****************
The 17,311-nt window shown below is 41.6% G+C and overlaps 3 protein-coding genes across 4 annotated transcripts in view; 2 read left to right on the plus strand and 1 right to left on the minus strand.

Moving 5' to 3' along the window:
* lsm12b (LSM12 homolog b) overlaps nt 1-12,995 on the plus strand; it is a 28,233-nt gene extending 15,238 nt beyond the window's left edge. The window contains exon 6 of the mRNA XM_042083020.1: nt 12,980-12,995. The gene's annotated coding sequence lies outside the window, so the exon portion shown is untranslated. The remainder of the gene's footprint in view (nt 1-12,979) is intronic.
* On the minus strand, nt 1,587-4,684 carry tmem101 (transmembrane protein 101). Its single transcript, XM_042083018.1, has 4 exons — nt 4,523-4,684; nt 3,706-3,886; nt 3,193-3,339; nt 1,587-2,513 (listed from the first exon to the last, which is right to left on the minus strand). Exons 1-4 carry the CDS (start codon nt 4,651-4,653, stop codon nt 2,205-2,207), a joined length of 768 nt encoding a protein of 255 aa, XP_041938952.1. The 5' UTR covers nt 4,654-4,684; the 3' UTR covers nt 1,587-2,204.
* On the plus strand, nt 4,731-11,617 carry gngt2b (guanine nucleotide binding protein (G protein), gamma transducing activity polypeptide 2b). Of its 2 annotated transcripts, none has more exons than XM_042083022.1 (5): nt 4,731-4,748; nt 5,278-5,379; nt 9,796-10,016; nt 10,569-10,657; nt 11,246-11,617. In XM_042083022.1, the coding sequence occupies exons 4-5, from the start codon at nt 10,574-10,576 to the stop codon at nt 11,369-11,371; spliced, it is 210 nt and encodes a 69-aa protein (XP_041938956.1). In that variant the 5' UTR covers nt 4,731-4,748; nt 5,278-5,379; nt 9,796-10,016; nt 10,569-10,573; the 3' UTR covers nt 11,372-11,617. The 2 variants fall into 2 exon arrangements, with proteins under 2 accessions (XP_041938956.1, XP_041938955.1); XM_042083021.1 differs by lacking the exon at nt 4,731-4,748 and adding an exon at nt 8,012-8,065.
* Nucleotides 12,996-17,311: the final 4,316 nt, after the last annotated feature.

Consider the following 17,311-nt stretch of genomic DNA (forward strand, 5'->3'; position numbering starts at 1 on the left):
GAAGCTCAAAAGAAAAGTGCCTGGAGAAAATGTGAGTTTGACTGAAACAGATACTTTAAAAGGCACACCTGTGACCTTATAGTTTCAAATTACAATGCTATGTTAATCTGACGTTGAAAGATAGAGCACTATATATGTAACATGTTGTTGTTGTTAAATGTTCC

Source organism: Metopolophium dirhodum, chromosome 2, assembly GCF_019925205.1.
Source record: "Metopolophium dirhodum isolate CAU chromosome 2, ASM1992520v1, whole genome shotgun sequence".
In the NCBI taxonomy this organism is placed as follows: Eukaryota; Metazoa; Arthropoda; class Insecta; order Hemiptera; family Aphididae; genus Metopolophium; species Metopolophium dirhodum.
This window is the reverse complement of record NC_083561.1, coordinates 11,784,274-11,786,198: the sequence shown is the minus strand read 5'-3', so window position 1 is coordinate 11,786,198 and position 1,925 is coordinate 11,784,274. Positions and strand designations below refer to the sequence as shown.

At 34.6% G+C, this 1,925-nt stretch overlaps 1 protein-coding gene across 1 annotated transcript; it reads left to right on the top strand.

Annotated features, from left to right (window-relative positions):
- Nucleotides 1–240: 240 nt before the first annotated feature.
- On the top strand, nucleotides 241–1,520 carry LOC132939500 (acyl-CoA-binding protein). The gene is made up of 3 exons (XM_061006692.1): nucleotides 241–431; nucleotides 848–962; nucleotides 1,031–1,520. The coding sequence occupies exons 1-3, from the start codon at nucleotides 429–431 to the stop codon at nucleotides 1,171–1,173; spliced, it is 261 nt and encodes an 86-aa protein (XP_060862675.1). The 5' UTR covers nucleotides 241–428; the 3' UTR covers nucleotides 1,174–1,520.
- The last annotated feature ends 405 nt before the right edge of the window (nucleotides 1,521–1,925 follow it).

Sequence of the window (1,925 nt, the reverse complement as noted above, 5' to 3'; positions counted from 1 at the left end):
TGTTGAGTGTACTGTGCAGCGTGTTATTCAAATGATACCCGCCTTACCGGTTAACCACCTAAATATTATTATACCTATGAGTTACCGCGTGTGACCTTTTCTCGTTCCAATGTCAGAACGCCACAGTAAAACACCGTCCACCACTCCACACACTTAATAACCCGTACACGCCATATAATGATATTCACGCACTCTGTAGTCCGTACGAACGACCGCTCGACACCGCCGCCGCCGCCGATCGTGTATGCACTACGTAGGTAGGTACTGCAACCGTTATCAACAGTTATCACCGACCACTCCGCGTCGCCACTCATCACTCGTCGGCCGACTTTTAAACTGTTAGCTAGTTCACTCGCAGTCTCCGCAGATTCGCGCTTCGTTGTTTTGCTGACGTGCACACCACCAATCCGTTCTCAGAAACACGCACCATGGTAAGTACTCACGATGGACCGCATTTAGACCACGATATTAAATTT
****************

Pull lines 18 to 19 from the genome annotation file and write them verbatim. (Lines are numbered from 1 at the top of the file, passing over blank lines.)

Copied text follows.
Sequence of the window (1,925 nt, the reverse complement as noted above, 5' to 3'; positions counted from 1 at the left end):
TGTTGAGTGTACTGTGCAGCGTGTTATTCAAATGATACCCGCCTTACCGGTTAACCACCTAAATATTATTATACCTATGAGTTACCGCGTGTGACCTTTTCTCGTTCCAATGTCAGAACGCCACAGTAAAACACCGTCCACCACTCCACACACTTAATAACCCGTACACGCCATATAATGATATTCACGCACTCTGTAGTCCGTACGAACGACCGCTCGACACCGCCGCCGCCGCCGATCGTGTATGCACTACGTAGGTAGGTACTGCAACCGTTATCAACAGTTATCACCGACCACTCCGCGTCGCCACTCATCACTCGTCGGCCGACTTTTAAACTGTTAGCTAGTTCACTCGCAGTCTCCGCAGATTCGCGCTTCGTTGTTTTGCTGACGTGCACACCACCAATCCGTTCTCAGAAACACGCACCATGGTAAGTACTCACGATGGACCGCATTTAGACCACGATATTAAATTT